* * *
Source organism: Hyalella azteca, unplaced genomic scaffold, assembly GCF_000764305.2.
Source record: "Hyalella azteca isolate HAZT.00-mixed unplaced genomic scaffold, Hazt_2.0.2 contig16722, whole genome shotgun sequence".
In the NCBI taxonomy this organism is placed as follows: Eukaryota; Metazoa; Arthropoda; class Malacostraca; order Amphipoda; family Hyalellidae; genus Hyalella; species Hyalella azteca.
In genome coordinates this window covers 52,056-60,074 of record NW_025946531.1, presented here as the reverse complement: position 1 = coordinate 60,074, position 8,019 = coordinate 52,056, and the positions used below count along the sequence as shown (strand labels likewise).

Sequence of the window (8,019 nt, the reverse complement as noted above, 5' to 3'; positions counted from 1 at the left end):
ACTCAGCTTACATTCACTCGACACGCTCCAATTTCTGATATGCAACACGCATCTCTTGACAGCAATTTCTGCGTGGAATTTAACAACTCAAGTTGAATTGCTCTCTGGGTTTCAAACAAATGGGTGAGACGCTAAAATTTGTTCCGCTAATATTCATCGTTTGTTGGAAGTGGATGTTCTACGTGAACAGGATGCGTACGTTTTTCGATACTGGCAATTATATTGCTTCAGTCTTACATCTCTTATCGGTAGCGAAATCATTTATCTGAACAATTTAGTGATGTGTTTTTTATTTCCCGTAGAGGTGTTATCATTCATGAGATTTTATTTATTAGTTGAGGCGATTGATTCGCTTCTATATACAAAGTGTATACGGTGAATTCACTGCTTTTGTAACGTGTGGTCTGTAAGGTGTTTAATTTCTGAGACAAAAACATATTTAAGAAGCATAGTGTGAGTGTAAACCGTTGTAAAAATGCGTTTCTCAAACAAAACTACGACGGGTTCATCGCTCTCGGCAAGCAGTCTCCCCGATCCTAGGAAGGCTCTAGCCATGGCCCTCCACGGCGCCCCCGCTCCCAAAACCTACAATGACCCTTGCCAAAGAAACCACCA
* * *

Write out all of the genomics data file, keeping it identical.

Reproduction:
Source organism: Hyalella azteca, unplaced genomic scaffold, assembly GCF_000764305.2.
Source record: "Hyalella azteca isolate HAZT.00-mixed unplaced genomic scaffold, Hazt_2.0.2 contig16722, whole genome shotgun sequence".
In the NCBI taxonomy this organism is placed as follows: Eukaryota; Metazoa; Arthropoda; class Malacostraca; order Amphipoda; family Hyalellidae; genus Hyalella; species Hyalella azteca.
In genome coordinates this window covers 52,056-60,074 of record NW_025946531.1, presented here as the reverse complement: position 1 = coordinate 60,074, position 8,019 = coordinate 52,056, and the positions used below count along the sequence as shown (strand labels likewise).

Sequence of the window (8,019 nt, the reverse complement as noted above, 5' to 3'; positions counted from 1 at the left end):
ACTCAGCTTACATTCACTCGACACGCTCCAATTTCTGATATGCAACACGCATCTCTTGACAGCAATTTCTGCGTGGAATTTAACAACTCAAGTTGAATTGCTCTCTGGGTTTCAAACAAATGGGTGAGACGCTAAAATTTGTTCCGCTAATATTCATCGTTTGTTGGAAGTGGATGTTCTACGTGAACAGGATGCGTACGTTTTTCGATACTGGCAATTATATTGCTTCAGTCTTACATCTCTTATCGGTAGCGAAATCATTTATCTGAACAATTTAGTGATGTGTTTTTTATTTCCCGTAGAGGTGTTATCATTCATGAGATTTTATTTATTAGTTGAGGCGATTGATTCGCTTCTATATACAAAGTGTATACGGTGAATTCACTGCTTTTGTAACGTGTGGTCTGTAAGGTGTTTAATTTCTGAGACAAAAACATATTTAAGAAGCATAGTGTGAGTGTAAACCGTTGTAAAAATGCGTTTCTCAAACAAAACTACGACGGGTTCATCGCTCTCGGCAAGCAGTCTCCCCGATCCTAGGAAGGCTCTAGCCATGGCCCTCCACGGCGCCCCCGCTCCCAAAACCTACAATGACCCTTGCCAAAGAAACCACCA